Ruptured middle cerebral artery aneurysm in an infant presenting as acute subdural hematoma: a case report.
ABSTRACT We present an unusual case of ruptured infantile cerebral aneurysm. An eight-month-old infant was delivered to the hospital in poor condition, after convulsions, with no history of trauma. His emergent CT study revealed acute subdural hematoma. The clinical and radiological picture evoked suspicion that the hematoma was of aneurysmal origin. The infant was operated with special preparations and precautions appropriate for aneurysmal surgery, and has shown a good recovery. It is important to consider the possibility of vascular accident in infants with subdural hematoma of nontraumatic origin. A good outcome may be achieved when appropriate preparations are made prior to surgery.
Article: Intracranial aneurysms of childhood.[show abstract] [hide abstract]
ABSTRACT: 15 cases of cerebral aneurysms in children between 8 and 15 years of age, all operated upon in a 20-year span (1956--1976), are reported. 7 of them were the carriers of large aneurysms (3 'giant'). Surgical mortality was limited to 2 patients with aneurysms of the middle cerebral artery and large intracerebral hematomas. All other patients are in satisfactory conditions, with a follow-up ranging from 2 to 22 years. A direct approach to the aneurysm was used in all but 3 cases. Certain features of cerebral aneurysms in children are discussed pertinently to this series.Child's brain 02/1980; 6(6):295-302.
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ABSTRACT: Longer life expectancies and differences in the underlying disease in children with aneurysms raise important issues concerning the choice of microsurgical or endovascular therapy. The authors reviewed their experience at one institution regarding patients treated between 1977 and 2003, focusing on the issue of treatment durability. Forty-three aneurysms in 32 pediatric patients were identified. The patients ranged in age from 2 months to 18 years (mean 11.7 years). Only seven patients (22%) presented with subarachnoid hemorrhage, and in nine patients (28%) significant medical comorbidities were present. Aneurysm locations included the internal carotid artery (13 lesions), middle cerebral artery (11 lesions), and the basilar artery/vertebrobasilar junction (six lesions). Of the 43 lesions, 17 (40%) were giant aneurysms and 22 (51%) exhibited fusiform/dolichoectatic morphological features. Thirteen patients underwent microsurgery, 16 endovascular treatment, and three observation. Complete aneurysm obliteration rates were 94 and 82% in the microsurgical and endovascular groups, respectively. There were no deaths in either group, and neurological morbidity rates were comparable. Over time, 14% of endovascularly treated aneurysms recurred, and in 19% of these patients de novo aneurysms developed (mean follow-up duration 5.7 years). In contrast, there were no recurrences in the microsurgically treated aneurysms and only one de novo aneurysm (6%). Both microsurgical and endovascular therapies can be conducted safely to treat pediatric aneurysms. Microsurgery may be more efficacious in completely eliminating the aneurysm and its effects more durable over the extended lifetime of these patients. Parental biases toward nonoperative therapy should be thoroughly addressed before ultimately selecting a treatment strategy.Journal of Neurosurgery 03/2006; 104(2 Suppl):82-9. · 3.15 Impact Factor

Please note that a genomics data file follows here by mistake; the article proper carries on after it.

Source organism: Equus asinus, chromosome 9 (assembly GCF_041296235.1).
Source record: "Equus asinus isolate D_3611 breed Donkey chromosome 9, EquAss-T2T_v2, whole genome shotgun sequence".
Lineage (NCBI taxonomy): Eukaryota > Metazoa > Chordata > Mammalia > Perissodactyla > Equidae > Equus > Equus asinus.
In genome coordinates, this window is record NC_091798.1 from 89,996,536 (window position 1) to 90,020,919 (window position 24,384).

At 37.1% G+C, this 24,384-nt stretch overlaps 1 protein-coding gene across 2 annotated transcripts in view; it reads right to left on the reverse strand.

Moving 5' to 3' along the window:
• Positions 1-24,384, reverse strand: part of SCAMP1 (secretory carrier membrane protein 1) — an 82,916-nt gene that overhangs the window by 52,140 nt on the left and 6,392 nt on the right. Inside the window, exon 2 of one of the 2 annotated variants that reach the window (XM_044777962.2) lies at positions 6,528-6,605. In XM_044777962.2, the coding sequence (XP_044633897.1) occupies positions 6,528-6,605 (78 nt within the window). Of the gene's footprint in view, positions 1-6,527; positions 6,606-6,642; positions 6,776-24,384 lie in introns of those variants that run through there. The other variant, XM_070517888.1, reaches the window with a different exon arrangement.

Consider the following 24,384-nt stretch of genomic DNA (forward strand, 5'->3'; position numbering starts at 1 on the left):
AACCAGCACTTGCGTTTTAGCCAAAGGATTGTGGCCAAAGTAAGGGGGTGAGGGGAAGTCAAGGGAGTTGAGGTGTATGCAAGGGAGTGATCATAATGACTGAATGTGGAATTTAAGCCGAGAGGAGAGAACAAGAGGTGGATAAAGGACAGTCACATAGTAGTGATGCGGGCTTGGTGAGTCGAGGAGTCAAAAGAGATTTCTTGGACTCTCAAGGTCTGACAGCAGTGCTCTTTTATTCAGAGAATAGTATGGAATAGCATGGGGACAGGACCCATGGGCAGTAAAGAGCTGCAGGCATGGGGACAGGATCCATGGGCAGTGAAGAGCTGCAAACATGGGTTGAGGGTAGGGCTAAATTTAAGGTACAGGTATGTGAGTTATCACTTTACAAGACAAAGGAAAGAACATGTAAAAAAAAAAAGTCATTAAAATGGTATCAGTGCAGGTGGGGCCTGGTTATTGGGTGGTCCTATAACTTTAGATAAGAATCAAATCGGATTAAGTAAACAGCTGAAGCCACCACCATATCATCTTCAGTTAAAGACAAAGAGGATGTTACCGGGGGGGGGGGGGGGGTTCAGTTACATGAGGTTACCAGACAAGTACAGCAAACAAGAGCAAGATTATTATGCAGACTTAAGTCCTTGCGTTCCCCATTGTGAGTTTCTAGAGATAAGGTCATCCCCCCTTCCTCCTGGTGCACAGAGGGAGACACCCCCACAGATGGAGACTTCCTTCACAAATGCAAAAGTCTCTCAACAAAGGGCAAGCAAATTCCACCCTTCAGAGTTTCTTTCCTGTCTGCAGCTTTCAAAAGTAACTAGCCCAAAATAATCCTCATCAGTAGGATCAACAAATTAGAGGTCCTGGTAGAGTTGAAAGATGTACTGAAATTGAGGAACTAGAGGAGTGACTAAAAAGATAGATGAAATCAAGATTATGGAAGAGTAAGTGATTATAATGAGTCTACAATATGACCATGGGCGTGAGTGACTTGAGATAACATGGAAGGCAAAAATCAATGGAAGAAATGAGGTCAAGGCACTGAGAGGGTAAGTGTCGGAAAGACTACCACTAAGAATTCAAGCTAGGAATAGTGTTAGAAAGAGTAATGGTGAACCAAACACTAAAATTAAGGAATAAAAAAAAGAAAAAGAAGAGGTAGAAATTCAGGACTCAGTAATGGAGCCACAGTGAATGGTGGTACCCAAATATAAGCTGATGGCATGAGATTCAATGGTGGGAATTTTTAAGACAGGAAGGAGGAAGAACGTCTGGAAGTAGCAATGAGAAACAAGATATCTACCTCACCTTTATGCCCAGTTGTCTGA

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ABSTRACT: Primary subarachnoid hemorrhage is rare in infancy. A bleeding arterial aneurysm as its cause is even less frequent. A review of the literature turned up 85 cases of cerebral aneurysm that occurred in the 1st year of life, 63 of them presenting with subarachnoid hemorrhage (SAH). The authors report a case of an 8-month-old boy who presented with seizures due to ruptured anterior communicating (ACom) artery aneurysm with subsequent subarachnoid and intraventricular hemorrhage. The infant was operated successfully, without complications. In this report the authors highlight certain clinical and diagnostic features, surgical considerations, and outcomes of aneurysmal subarachnoid hemorrhage in the 1st year of life.Child s Nervous System 08/2004; 20(7):489-93. · 1.24 Impact Factor